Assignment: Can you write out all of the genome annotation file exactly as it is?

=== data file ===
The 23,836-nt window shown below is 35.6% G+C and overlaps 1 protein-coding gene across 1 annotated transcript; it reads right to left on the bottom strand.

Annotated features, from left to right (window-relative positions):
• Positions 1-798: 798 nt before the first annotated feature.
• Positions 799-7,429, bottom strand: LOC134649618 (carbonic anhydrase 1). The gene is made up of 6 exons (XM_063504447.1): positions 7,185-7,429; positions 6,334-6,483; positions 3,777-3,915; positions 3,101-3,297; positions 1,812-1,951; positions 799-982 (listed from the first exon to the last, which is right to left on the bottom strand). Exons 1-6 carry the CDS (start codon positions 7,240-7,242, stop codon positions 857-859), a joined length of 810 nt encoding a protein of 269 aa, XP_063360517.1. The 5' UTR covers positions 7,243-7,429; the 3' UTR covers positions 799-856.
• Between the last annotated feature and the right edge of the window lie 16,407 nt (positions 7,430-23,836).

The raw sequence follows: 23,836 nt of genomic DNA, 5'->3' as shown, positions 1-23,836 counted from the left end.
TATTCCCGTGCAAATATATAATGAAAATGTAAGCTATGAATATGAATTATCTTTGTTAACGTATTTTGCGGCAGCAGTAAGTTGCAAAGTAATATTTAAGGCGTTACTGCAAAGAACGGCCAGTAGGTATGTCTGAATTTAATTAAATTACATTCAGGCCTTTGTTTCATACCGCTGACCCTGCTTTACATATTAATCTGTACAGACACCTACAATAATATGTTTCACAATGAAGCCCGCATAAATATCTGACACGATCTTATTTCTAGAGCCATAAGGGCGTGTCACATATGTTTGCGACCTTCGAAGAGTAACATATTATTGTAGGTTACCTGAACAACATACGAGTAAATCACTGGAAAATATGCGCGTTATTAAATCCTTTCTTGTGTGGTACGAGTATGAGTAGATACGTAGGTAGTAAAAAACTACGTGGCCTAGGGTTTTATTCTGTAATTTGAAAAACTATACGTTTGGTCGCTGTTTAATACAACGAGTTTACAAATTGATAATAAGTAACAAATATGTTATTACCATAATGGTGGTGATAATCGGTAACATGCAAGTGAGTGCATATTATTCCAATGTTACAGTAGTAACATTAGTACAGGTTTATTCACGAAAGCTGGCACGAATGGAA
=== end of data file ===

The 23,836-nt window shown below is 35.6% G+C and overlaps 1 protein-coding gene across 1 annotated transcript; it reads right to left on the bottom strand.

Annotated features, from left to right (window-relative positions):
• Positions 1-798: 798 nt before the first annotated feature.
• Positions 799-7,429, bottom strand: LOC134649618 (carbonic anhydrase 1). The gene is made up of 6 exons (XM_063504447.1): positions 7,185-7,429; positions 6,334-6,483; positions 3,777-3,915; positions 3,101-3,297; positions 1,812-1,951; positions 799-982 (listed from the first exon to the last, which is right to left on the bottom strand). Exons 1-6 carry the CDS (start codon positions 7,240-7,242, stop codon positions 857-859), a joined length of 810 nt encoding a protein of 269 aa, XP_063360517.1. The 5' UTR covers positions 7,243-7,429; the 3' UTR covers positions 799-856.
• Between the last annotated feature and the right edge of the window lie 16,407 nt (positions 7,430-23,836).

The raw sequence follows: 23,836 nt of genomic DNA, 5'->3' as shown, positions 1-23,836 counted from the left end.
TATTCCCGTGCAAATATATAATGAAAATGTAAGCTATGAATATGAATTATCTTTGTTAACGTATTTTGCGGCAGCAGTAAGTTGCAAAGTAATATTTAAGGCGTTACTGCAAAGAACGGCCAGTAGGTATGTCTGAATTTAATTAAATTACATTCAGGCCTTTGTTTCATACCGCTGACCCTGCTTTACATATTAATCTGTACAGACACCTACAATAATATGTTTCACAATGAAGCCCGCATAAATATCTGACACGATCTTATTTCTAGAGCCATAAGGGCGTGTCACATATGTTTGCGACCTTCGAAGAGTAACATATTATTGTAGGTTACCTGAACAACATACGAGTAAATCACTGGAAAATATGCGCGTTATTAAATCCTTTCTTGTGTGGTACGAGTATGAGTAGATACGTAGGTAGTAAAAAACTACGTGGCCTAGGGTTTTATTCTGTAATTTGAAAAACTATACGTTTGGTCGCTGTTTAATACAACGAGTTTACAAATTGATAATAAGTAACAAATATGTTATTACCATAATGGTGGTGATAATCGGTAACATGCAAGTGAGTGCATATTATTCCAATGTTACAGTAGTAACATTAGTACAGGTTTATTCACGAAAGCTGGCACGAATGGAA